The farm to fibre concept resonates deeply with the Crawfords. So much so that when their wool leaves their farm they know exactly where most of it ends up. Working closely with Italian buyers and leaving out the middle man, they have been able to physically see the end result of all of their hard work – a deeply satisfying experience for a woolgrower.
Sierra Park Merino Stud in the Victoria Valley has been in the Crawford family for four generations with it’s fifth waiting in the wings. Although they may be growing traditional superfine wool (this wool type has been around since the early days of the Australian wool industry) they aren’t stuck in the past. In fact, they rarely stand still.
(Bill Crawford – Woolgrower)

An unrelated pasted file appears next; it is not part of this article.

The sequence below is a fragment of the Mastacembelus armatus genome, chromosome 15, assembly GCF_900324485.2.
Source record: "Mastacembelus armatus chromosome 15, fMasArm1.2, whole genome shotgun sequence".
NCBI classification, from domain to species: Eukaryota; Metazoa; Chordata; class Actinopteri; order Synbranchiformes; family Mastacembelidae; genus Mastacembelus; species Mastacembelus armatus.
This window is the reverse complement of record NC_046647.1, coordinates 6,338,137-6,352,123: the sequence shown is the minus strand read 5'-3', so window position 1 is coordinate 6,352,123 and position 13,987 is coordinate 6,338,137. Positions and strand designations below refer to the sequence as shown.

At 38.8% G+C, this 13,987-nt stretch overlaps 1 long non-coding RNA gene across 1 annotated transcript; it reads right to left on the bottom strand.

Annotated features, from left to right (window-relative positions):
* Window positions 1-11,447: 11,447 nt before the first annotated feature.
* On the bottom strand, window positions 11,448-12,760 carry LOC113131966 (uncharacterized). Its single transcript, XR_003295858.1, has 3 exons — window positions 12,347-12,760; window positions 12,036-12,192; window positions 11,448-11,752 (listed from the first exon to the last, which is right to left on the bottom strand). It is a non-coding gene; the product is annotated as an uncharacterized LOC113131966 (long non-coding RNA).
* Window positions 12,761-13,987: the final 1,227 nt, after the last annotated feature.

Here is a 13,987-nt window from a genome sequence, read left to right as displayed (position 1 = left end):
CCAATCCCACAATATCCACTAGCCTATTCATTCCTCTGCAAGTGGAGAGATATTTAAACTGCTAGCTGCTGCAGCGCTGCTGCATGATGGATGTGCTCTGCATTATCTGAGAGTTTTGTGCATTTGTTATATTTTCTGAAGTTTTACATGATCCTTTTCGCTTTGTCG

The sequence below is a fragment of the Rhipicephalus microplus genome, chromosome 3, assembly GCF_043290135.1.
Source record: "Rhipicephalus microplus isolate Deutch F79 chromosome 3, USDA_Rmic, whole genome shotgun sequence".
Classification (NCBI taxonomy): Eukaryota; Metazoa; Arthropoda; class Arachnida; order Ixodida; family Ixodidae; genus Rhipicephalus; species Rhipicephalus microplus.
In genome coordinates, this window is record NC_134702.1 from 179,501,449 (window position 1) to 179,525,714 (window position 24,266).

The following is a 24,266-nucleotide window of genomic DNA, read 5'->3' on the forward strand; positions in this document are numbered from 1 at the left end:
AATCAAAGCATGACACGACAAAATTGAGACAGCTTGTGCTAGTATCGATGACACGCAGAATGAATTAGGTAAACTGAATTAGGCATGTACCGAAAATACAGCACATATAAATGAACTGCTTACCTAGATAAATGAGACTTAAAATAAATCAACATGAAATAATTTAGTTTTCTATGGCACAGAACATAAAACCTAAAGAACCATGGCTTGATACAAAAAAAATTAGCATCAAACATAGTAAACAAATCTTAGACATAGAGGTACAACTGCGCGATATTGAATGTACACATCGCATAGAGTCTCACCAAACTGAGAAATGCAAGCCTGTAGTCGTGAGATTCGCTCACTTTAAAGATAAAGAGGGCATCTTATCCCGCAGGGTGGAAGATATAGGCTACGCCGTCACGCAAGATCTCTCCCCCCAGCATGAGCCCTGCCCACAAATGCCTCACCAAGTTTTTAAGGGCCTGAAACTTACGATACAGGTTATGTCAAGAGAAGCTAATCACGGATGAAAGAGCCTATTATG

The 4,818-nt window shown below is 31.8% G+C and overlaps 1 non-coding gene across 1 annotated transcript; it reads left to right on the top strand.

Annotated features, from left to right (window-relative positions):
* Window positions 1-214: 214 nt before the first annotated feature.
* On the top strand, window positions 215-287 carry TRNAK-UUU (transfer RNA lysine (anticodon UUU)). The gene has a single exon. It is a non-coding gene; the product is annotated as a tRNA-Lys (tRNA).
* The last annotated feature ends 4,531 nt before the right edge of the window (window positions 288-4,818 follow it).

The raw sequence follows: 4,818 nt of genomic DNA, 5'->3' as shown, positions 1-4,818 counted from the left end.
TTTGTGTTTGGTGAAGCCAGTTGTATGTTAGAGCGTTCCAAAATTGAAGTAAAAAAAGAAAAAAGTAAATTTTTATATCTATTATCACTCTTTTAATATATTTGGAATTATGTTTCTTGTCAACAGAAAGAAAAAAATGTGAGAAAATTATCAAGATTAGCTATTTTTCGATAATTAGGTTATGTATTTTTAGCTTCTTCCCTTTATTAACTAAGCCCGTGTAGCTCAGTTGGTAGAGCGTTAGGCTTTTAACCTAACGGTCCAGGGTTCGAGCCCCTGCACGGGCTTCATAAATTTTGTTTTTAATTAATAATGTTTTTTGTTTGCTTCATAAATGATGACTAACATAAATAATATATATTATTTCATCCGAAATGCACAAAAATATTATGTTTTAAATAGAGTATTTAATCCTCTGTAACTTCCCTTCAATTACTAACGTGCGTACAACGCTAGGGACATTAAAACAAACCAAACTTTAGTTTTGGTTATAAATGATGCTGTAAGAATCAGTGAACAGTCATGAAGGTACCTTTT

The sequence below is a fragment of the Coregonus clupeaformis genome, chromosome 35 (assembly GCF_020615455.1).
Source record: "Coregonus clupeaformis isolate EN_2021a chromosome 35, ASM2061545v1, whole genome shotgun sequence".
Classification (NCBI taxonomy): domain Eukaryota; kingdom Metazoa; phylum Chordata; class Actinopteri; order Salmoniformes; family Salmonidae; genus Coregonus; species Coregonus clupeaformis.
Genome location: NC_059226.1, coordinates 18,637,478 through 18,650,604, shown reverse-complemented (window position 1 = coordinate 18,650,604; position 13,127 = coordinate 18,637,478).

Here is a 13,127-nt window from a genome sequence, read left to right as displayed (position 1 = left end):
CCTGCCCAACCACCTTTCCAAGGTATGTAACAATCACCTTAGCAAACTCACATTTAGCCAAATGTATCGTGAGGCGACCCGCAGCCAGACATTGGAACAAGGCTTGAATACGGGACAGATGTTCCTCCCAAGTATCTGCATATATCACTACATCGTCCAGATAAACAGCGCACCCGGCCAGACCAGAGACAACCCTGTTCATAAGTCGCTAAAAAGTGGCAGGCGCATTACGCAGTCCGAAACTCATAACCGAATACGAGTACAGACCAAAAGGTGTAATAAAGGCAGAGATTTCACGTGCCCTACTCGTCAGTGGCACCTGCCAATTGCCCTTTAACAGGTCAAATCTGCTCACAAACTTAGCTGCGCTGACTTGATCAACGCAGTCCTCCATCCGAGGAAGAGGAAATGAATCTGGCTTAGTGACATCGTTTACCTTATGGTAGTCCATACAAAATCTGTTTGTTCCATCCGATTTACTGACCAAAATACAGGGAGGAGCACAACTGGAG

There has been a large demand (and competition within the wool industry) to grow the finest traditional wool for many, many farming generations now. While the heat was on for this, the Crawfords nailed ultra fine woolgrowing and were producing a few bales of 12.8 microns from their woolclip for around ten years.
Although it may be a great feeling achieving those low micron numbers, these days, the Crawfords see no huge market demand for it, and that’s what they are all about. With their flock now sitting at 16.5 micron, they are diversifying their strategies constantly to make sure they are always moving forward.
(Steve Kennedy – Sierra Park Merino Stud Shearer)
Sierra Park is growing traditional wool, for the modern world.